Before surging to a euphoric World Cup triumph in 1991, the Wallabies had to perform a quarter-final escape act against Ireland in Dublin. A dazzling David Campese double put Australia in control, but the Landsdowne Road crowd went berserk after flanker Gordon Hamilton finished off a long-range try to put the hosts in front.
Staring down the barrel of a three-point deficit and an embarrassingly early Cup exit, the Wallabies got out of jail with a last-gasp try to flyhalf Michael Lynagh.
Australia confirmed the new world order with a Campese- and Tim Horan-inspired 16-6 semi-final triumph over the ageing All Blacks and a tense 12-6 victory over England in the Twickenham final.
Lomu Steamrolls Way to Immortality (1995)
Few athletes have captured the imagination in any code’s World Cup like All Blacks wing behemoth Jonah Lomu did in 1995. Barely 20 years old, Lomu was virtually unstoppable during New Zealand’s charge to the final, terrorising each of the four British Isles nations.
The coup de grace – and arguably the most replayed footage in RWC history – was Lomu’s four-try haul in the semi-final demolition of England, specifically his trampling opposing of fullback Mike Catt that prompted Keith Quinn’s memorable on-air orgasm.
South Africa’s ability to shut down Lomu was critical to their 15-12 extra-time upset of the All Blacks (who were hampered by a food poisoning outbreak that swept through the team) in a dramatic try-less final in Johannesburg.
All Blacks Overcome French Resistance (2011)
Inaugural champs New Zealand’s inability to add a second World Cup to their tally – despite invariably being the best team on the planet in any given season – became the subject of national ignominy. But the hoodoo appeared destined to end in emphatic fashion as the All Blacks thumped the Wallabies 20-6 in the semis.
The hosts lined up against France, a team they had already trounced 37-17 during pool play, in the Eden Park final. But the decider was an epic, gruelling showdown that whittled Kiwi supporters’ nerves down to shrivelled little nubs. After a clutch penalty goal from international discard Steven ‘Beaver’ Donald – famously recalled mid-tournament after injuries cut through the All Blacks’ No.10 ranks – New Zealand clung to an 8-7 lead for the last 33 minutes of an unforgettable duel.
Japan Stun Springboks in Movie-Worthy Upset (2015)
Japan entered the annals of sport’s all-time greatest international upsets with their back-from-the-dead triumph over perennial heavyweights South Africa. The Cherry Blossoms had never beaten a tier one nation and they seemed set to snatch an unlikely draw in Brighton when the referee awarded a scrum penalty in handy position with time up.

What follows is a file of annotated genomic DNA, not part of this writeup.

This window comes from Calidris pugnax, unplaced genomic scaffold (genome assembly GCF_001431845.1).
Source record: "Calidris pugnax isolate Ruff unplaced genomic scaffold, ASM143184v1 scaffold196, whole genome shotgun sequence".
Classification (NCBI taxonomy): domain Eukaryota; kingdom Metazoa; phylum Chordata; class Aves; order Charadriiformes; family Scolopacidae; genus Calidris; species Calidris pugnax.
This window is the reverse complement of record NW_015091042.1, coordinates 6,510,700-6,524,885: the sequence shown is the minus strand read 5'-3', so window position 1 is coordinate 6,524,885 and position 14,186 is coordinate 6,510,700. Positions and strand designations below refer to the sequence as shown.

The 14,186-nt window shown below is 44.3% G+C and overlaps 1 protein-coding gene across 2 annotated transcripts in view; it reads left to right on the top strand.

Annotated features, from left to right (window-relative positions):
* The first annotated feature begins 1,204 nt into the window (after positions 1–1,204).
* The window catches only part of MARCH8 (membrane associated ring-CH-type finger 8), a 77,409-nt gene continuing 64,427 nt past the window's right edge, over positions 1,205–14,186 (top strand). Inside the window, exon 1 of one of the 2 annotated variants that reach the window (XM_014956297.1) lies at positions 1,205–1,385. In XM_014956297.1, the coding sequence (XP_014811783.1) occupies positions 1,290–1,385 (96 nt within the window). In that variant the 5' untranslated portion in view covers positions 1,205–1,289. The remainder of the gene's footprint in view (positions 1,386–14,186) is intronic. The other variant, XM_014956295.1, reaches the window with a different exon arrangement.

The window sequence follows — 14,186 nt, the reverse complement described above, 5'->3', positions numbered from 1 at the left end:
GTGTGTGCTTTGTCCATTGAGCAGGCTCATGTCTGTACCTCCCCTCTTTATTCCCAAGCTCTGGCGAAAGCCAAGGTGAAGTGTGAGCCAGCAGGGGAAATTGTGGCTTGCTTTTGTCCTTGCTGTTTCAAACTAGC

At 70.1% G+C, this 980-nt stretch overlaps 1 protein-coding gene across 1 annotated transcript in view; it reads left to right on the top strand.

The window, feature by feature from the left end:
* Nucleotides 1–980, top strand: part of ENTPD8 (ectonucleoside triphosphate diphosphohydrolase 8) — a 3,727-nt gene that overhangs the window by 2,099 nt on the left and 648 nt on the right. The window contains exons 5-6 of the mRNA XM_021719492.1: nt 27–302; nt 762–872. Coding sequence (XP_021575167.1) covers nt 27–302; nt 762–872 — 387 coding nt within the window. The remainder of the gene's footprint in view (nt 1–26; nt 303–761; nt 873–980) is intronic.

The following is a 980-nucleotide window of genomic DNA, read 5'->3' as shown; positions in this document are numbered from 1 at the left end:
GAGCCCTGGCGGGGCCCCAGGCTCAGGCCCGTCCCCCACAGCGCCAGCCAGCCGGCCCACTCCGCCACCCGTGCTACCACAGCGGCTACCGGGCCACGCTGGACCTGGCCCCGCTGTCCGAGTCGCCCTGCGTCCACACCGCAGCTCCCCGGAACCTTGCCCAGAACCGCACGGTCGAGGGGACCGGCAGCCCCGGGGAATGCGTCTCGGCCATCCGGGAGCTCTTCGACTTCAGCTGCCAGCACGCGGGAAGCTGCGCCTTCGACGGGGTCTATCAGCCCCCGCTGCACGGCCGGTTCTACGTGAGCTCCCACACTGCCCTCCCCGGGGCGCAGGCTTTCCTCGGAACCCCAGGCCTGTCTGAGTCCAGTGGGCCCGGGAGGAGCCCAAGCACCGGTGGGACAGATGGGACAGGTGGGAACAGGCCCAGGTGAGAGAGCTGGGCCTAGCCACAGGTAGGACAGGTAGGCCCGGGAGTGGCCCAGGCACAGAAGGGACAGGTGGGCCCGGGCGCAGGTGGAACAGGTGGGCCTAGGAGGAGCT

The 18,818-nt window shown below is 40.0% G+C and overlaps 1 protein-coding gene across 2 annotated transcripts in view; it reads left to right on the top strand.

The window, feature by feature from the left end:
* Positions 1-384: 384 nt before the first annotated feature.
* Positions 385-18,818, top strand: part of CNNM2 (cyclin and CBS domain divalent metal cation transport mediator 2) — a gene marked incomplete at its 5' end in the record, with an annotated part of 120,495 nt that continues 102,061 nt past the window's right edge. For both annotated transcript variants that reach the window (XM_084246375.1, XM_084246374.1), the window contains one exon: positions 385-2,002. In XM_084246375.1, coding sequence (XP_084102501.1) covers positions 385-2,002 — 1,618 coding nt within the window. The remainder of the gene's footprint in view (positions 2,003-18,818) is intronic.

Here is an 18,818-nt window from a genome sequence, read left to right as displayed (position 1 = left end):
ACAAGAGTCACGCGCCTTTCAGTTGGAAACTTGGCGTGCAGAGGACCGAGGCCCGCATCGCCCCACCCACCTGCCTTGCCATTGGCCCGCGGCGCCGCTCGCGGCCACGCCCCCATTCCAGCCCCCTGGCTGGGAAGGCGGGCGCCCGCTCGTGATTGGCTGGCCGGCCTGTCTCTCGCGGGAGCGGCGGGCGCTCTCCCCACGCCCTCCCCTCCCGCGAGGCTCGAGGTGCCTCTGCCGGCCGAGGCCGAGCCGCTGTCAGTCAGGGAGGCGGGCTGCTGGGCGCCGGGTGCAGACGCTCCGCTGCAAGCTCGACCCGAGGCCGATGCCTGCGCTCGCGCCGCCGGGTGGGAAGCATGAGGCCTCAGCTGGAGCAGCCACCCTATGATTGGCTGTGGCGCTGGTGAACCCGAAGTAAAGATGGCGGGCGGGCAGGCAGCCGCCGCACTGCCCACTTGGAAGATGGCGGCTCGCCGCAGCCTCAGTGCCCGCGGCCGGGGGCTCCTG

Astonishingly, Japan opted for another scrum and pounded the South African try-line. With the clock reading just shy of 84 minutes, the underdogs swung the ball from one sideline to the other before Karne Hesketh plunged over out wide. Eddie Jones’ heroes failed to qualify for the quarter-finals, but the undisputed moment of the 2015 World Cup belonged to Japan.
The boilover spawned the recently-released movie The Brighton Mircale, starring Temuera ‘Jake the Muss’ Morrison as Jones.
Wilkinson’s Golden Boot Seals England Triumph
There is little argument over which is the greatest Rugby World Cup final of them all.
Defending champs Australia had secured a surprise spot in the 2003 decider by rolling the All Blacks, while England rode the metronomic brilliance of Johnny Wilkinson’s kicking and the platform set by a bruising pack to their shot at history.
Lote Tuiqiri crossed for the opening try in just the sixth minute, but fellow rugby league convert Jason Robinson responded for England shortly before halftime. Three penalty goals from Wallabies No.12 Elton Flatley – including a super-clutch strike on the bell to send the final into extra-time – were the only scoring plays of the second half.
Flatley and Wilkinson traded penalties in extra-time, before the latter’s drop goal in the 100th minute secured the William Webb Ellis Trophy for the Poms for the first time (cue mass knighthoods, MBEs and OBEs).